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    There are several factors in the process which are important. If I had to pick one which stands out, it would be antenna efficiency. A wire dipole feed with 100' of RG8X and run through a tuner is hardly efficient (unless you find the spot where the antenna was cut) Wire dipoles work and are decent antennas for stateside stuff, however once you start looking for weak signals from the other side of the globe, they are not what you want. Dipoles have dead spots off the end of the antennas and the lobes can often have spikes depending on installation location/height/etc. If the DX is on the peak of one of the spikes, thats great. If they are in a null, you are not going to hear them.

    Multiband verticals are good for what they do in giving someone a resonant antenna on 8 bands. That often comes with a price, though. If you are going to look at a vertical, think about mono band verticals in different locations in the yard. You can build them very cheaply and they will outperform any multiband shortened vertical on 30,40,80. Spread them out so they don't interact and you can have nice radial fields. Radial fields can be done in a backyard with grass. Use lawn staples and put the radials in the grass, and secure them with staples. The grass will grow over the wire and you will never know it's there. I mow over mine weekly.

    The first 150 countries you can get in a weekend during a good DX contest. Try CQWW, WPX or ARRL DX. If you think about all the big gun stations in Eu, Sa, Af and the Caribbean, you can work most of them with just about any antenna imaginable. I have worked nearly 100 DXCC from the car and those antennas are really inefficient.

    Once you work to that 150 level, things start to slow down. Most people will add an amplifier, however an amp doesn't help if you can't hear the other station. Antenna is the key to the process. For 10 through 20m a yagi at 70' is about the best compromise you can have. For 30, 40, 80 and 160, verticals with a good radial system is key. You can have a Yagi for 40, but they get very large. Some use rotatable dipoles for 30/40, too, but height is critical to get a low takeoff angle.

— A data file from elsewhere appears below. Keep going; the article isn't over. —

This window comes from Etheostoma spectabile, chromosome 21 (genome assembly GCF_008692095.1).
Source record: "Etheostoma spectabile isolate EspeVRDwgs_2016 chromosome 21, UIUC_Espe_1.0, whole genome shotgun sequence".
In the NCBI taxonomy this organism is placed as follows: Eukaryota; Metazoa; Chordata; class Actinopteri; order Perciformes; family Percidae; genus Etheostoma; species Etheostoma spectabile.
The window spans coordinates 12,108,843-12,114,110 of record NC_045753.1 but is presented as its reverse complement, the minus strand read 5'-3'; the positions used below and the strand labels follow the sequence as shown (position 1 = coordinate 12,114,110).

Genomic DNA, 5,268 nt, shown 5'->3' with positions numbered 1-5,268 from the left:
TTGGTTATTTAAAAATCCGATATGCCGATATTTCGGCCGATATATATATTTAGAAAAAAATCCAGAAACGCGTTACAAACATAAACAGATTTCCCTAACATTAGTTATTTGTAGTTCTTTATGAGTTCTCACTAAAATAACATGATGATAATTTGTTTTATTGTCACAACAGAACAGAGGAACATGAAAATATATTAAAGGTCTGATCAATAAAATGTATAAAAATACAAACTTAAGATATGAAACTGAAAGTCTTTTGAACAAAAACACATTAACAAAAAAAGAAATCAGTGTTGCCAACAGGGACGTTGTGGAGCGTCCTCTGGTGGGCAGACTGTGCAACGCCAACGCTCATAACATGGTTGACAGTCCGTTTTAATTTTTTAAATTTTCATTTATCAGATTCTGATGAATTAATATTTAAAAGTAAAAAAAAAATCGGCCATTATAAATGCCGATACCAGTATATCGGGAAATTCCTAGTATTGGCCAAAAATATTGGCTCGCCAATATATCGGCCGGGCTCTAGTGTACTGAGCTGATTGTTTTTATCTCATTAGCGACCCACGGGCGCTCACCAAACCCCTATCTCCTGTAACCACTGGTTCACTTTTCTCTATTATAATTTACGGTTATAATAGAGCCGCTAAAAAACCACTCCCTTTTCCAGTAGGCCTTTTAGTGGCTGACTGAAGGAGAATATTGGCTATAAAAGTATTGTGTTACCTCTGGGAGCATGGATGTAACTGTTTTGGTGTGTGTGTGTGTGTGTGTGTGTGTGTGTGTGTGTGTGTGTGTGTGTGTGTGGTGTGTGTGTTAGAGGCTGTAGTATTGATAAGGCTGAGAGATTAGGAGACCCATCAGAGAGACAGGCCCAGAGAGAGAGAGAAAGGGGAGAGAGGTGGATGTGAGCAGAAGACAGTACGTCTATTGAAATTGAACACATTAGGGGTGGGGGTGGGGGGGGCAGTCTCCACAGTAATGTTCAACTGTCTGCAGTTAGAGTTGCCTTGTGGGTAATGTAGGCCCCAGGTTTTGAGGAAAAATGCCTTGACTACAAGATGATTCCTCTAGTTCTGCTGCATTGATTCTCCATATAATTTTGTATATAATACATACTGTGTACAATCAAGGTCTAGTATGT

From TX, 17m 20m 30m 40m are the DX bands at this time of the cycle. You may get some action on the others, but those 4 bands are a great place to be. 17m usually has a great south pacific path in the late afternoon. 20 is good over the pole during the evenings and solid Eu in the mornings. About 2000z, 30m starts to have prop to Eu and Af. Remember, 30 is CW/digital only, no phone emissions. 40m has great prop from 2300z until sunrise.

    Run good coax. People will tell you that coax doesn't matter much on HF. Well, people will use RG58 to feed a dipole for 10m. The loss is approx 2.5dB per 100' at 28mhz on RG58. If you use 9913 or equiv., the loss is 0.6dB. Remember, going from 100w to 1000w is 10dB in increase. If you are running 2.5 dB loss coax, 1000w, becomes just over 500w.(never run 1KW into RG58, this is just discussion) If you are running 0.6db loss coax, you 1000w is now just shy of 900w. The same amount of attenuation is lost in RX, too.

    Some people will stack yagis or buy longer boom yagis to improve gain. Most of these people are already running hardline. However, the average ham who is running crappy coax, can make the same gain improvements just by increasing the quality of coax and getting rid of jumpers/bullets which add some insertion loss.


    SDSNET: Do you watch any of the dx clusters? that is a great way to know who is on what band at any given time.